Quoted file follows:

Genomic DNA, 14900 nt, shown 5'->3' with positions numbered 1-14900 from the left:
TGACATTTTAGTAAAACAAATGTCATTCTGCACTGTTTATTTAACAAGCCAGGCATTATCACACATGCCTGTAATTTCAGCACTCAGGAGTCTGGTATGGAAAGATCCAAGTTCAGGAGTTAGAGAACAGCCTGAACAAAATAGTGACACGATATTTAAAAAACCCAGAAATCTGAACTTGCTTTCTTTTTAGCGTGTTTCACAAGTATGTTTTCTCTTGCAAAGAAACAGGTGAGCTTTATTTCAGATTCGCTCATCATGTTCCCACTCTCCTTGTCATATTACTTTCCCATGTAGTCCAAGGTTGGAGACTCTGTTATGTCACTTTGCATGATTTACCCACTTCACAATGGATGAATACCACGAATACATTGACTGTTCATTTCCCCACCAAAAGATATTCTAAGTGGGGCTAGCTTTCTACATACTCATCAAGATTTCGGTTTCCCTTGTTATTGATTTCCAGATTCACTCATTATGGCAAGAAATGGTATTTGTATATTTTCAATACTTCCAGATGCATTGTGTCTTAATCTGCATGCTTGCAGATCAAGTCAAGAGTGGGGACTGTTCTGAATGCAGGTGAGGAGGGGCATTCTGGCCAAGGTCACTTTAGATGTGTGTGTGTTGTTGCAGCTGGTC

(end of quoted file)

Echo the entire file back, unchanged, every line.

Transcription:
Genomic DNA, 14900 nt, shown 5'->3' with positions numbered 1-14900 from the left:
TGACATTTTAGTAAAACAAATGTCATTCTGCACTGTTTATTTAACAAGCCAGGCATTATCACACATGCCTGTAATTTCAGCACTCAGGAGTCTGGTATGGAAAGATCCAAGTTCAGGAGTTAGAGAACAGCCTGAACAAAATAGTGACACGATATTTAAAAAACCCAGAAATCTGAACTTGCTTTCTTTTTAGCGTGTTTCACAAGTATGTTTTCTCTTGCAAAGAAACAGGTGAGCTTTATTTCAGATTCGCTCATCATGTTCCCACTCTCCTTGTCATATTACTTTCCCATGTAGTCCAAGGTTGGAGACTCTGTTATGTCACTTTGCATGATTTACCCACTTCACAATGGATGAATACCACGAATACATTGACTGTTCATTTCCCCACCAAAAGATATTCTAAGTGGGGCTAGCTTTCTACATACTCATCAAGATTTCGGTTTCCCTTGTTATTGATTTCCAGATTCACTCATTATGGCAAGAAATGGTATTTGTATATTTTCAATACTTCCAGATGCATTGTGTCTTAATCTGCATGCTTGCAGATCAAGTCAAGAGTGGGGACTGTTCTGAATGCAGGTGAGGAGGGGCATTCTGGCCAAGGTCACTTTAGATGTGTGTGTGTTGTTGCAGCTGGTC